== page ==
Dewakan in KDU Shah Alam isn’t easy to find – it took me a good 30 minutes of wandering around the campus to finally find the restaurant, which is beautifully tucked away at a quiet corner with a view of Chef Darren’s garden patch. My second time around was a breeze, mostly because I knew just where to park my car.
Dewakan is the brainchild of Chef Darren Teoh, who aims to bring onto one’s table the bounty and blessings of our local produce, reinterpreted as modern Malaysian cuisine. Dewakan came from a combination of two Malay words, “Dewa” which means god and “Makan” which means eat. Both my dining experiences were memorable – because of the boisterous chatter from a group of ladies celebrating their friend’s 50th birthday (if only I’m that cheerful when I get to that age) and the consistency of floor service on both nights.
It was better than a lot of fine dining restaurants I’ve been to; the food was well-timed and our water, refilled whenever necessary. Our 10-course meal started with some freshly baked bread and salted butter, followed by some cucur (fried fritters) generously dusted with kerisik (dehydrated coconut) and spinach powder. I also enjoyed the “twigs”, served with “budu” mayonnaise for an experience that reminded me of “keropok lekor”.
For RM180, the 10-course meal (subject to change) featured an artfully plated cured blue mackerel topped with local flowers, picked kantan, rose petals, ulam raja, choy sum flowers, pomelo and further scented with rose water and lime leaf oil. The roast mushroom was one of my favourite dishes where the king oyster mushroom is prepared two ways – thinly sliced (eaten raw) and a roasted version sprinkled with smoked mackerel flakes on top. These were placed atop some green curry paste and cumin yogurt and the combination blew me away. Who knew raw mushrooms could taste this good!
It’s sad that the forbidden rice porridge is no longer available (at least that’s what I noted from the website) as this was mind-blowing. Mushroom broth infused with spring onion and coriander roots, smoked garlic and orange peel, and served over a treasure bowl of black glutinous rice, ox-tongue, choy tum and soft boiled egg yolk. Words cannot describe how good this dish is so here’s hoping they include it back into the menu.
Our subsequent course was a prawn dish; done tartare style and the other, skewered with a leaf steam for flavour. The latter is served with bunga telang dressing while the tartare version comes with deep friend fern, pegaga and pickled kantan. Both were contrastingly different and delicious in their own right.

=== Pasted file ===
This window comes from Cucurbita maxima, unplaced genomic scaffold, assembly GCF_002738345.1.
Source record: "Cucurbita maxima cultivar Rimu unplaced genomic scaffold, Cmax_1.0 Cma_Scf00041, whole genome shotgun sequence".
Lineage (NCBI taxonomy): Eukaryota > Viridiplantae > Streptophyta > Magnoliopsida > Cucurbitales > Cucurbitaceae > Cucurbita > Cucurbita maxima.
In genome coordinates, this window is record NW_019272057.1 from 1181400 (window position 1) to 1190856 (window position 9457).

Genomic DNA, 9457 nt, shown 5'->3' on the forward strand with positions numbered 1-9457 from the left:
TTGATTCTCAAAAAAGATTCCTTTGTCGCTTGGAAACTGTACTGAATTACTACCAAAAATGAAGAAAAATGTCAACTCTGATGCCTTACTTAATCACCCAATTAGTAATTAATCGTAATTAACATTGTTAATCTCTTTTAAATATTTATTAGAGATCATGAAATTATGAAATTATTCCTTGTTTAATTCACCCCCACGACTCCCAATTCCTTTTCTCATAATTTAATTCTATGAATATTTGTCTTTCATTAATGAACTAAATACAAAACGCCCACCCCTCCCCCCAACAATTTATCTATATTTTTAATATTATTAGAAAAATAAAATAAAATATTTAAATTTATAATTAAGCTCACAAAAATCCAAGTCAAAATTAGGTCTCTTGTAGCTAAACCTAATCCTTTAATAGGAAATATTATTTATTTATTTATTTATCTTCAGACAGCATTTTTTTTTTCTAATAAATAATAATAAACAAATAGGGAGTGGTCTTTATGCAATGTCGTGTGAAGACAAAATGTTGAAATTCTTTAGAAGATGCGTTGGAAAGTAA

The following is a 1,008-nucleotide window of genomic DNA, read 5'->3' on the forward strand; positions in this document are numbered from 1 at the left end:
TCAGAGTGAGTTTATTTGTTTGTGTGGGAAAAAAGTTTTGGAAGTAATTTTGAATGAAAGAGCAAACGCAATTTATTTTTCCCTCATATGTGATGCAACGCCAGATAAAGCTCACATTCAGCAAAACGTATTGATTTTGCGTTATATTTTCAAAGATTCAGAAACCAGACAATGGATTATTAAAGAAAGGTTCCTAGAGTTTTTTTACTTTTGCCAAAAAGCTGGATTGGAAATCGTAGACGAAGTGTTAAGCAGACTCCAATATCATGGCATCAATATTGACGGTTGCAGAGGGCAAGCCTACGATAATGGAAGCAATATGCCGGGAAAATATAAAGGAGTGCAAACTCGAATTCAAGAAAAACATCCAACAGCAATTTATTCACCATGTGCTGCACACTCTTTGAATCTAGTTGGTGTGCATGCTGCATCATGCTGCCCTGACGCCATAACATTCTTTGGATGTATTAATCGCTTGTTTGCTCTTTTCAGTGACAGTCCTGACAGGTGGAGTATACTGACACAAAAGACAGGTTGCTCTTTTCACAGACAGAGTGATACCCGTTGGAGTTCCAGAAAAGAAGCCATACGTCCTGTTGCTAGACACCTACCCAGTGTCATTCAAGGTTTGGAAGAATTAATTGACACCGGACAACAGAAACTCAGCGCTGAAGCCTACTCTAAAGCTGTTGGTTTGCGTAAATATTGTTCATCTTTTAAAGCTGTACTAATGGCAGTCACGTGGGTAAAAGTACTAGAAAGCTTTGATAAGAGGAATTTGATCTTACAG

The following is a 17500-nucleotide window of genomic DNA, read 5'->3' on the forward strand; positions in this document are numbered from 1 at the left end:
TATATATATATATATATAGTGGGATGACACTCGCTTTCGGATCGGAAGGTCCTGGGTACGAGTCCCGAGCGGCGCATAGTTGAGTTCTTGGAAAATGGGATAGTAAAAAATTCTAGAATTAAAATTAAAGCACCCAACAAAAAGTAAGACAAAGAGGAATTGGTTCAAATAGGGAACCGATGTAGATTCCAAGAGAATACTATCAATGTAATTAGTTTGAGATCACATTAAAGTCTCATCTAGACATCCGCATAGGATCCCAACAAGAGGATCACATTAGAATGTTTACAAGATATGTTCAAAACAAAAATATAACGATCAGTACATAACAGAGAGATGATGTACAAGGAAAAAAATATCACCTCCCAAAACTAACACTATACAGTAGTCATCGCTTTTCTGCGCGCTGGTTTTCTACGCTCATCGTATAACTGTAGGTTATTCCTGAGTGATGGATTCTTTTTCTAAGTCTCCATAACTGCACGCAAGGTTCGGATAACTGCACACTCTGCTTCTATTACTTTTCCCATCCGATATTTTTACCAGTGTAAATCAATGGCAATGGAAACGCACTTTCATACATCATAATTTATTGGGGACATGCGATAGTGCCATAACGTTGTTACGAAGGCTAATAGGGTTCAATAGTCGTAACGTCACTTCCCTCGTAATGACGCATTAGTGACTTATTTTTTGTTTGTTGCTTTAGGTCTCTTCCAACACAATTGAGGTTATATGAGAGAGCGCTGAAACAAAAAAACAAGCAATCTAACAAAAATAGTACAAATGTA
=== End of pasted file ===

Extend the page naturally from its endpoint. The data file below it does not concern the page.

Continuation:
Buah keluak is fast becoming rare, even in Nyonya households because of the tedious preparation it requires. Chef Darren used it as a puree to go with corn fed chicken breast. The candlenut had a subtler flavour as a sauce but it was still strong enough to flavour the chicken. I also enjoyed the diced chicken pate, wrapped in daun kaduk.
While the smoked malong fish with steamed egg custard was tasty, I enjoyed the pomfret with salted egg yolk sauce I had during my first visit better. This version had a stronger herb flavour but the combination seemed less exciting for me.
The slow-cooked lamb breast came with a masala spiced onion puree, roasted vegetables and rose petals pickle. This combination was one of my favourites as there was a bit of tartness from the rose petals and some spicy-sweet notes to balance the gamey flavour of the meat.
Dessert featured a series of three creations starting with the white chocolate cardamom served with cashew nut flourless sponge, cashew nut leaves, mulberry jam and mulberry snow. It was a good palate cleanser and one that prepared us well for the Gula Melaka marquise with caramelised white chocolate with sticky rice ice cream. That ice cream was amazing stuff and it went especially well with the sour meringue.
If you think Darren has done it all, wait till you try his pisang goreng ice cream (yes, you read that right) which he served with a smoked dark chocolate chantilly, nutmeg gel, banana chips, chocolate twigs and fresh dill. That was my favourite of the three desserts as I like to finish my meal on a strong note.
To create an element of fun, you get a choice of sirap bandung popsicle or honeydew sago, a clever twist to our local favourites. You get to indulge in those, alongside a cup of black coffee or tea. I suggest checking out their tea selection as the ones available are interesting.
Food: 8/10 (pork free)
Verdict: I like how Darren incorporates Malaysian elements into a dish without it losing flavour and flair. Well done!
Lower Ground Floor,
KDU University College,
Jalan Kontraktor U1/14,
Seksyen U1, Shah Alam.
Tel: +03-5565 0767
Lunch: Mon to Fri – 12 Noon to 2:30pm
Dinner: Thur to Sat – 7pm to 9pm